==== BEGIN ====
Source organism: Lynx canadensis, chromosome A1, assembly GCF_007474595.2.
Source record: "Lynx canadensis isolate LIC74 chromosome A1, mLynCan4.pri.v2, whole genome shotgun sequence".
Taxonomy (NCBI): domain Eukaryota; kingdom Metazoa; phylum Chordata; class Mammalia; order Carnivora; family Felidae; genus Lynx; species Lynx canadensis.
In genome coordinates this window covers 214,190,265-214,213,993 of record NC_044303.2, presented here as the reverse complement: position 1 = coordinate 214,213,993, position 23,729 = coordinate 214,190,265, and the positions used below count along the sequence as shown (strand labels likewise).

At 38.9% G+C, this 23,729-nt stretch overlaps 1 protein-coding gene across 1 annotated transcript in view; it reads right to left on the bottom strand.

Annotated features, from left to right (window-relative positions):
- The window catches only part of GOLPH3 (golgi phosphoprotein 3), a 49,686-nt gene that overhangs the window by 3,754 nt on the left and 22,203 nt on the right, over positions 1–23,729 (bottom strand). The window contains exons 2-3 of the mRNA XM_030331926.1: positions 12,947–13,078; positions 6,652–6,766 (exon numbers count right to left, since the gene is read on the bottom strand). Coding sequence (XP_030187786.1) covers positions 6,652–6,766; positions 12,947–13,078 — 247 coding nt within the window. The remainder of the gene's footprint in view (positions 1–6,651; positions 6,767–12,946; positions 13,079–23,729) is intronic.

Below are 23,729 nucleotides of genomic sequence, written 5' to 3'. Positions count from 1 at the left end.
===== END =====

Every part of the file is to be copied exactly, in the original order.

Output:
Source organism: Lynx canadensis, chromosome A1, assembly GCF_007474595.2.
Source record: "Lynx canadensis isolate LIC74 chromosome A1, mLynCan4.pri.v2, whole genome shotgun sequence".
Taxonomy (NCBI): domain Eukaryota; kingdom Metazoa; phylum Chordata; class Mammalia; order Carnivora; family Felidae; genus Lynx; species Lynx canadensis.
In genome coordinates this window covers 214,190,265-214,213,993 of record NC_044303.2, presented here as the reverse complement: position 1 = coordinate 214,213,993, position 23,729 = coordinate 214,190,265, and the positions used below count along the sequence as shown (strand labels likewise).

At 38.9% G+C, this 23,729-nt stretch overlaps 1 protein-coding gene across 1 annotated transcript in view; it reads right to left on the bottom strand.

Annotated features, from left to right (window-relative positions):
- The window catches only part of GOLPH3 (golgi phosphoprotein 3), a 49,686-nt gene that overhangs the window by 3,754 nt on the left and 22,203 nt on the right, over positions 1–23,729 (bottom strand). The window contains exons 2-3 of the mRNA XM_030331926.1: positions 12,947–13,078; positions 6,652–6,766 (exon numbers count right to left, since the gene is read on the bottom strand). Coding sequence (XP_030187786.1) covers positions 6,652–6,766; positions 12,947–13,078 — 247 coding nt within the window. The remainder of the gene's footprint in view (positions 1–6,651; positions 6,767–12,946; positions 13,079–23,729) is intronic.

Below are 23,729 nucleotides of genomic sequence, written 5' to 3'. Positions count from 1 at the left end.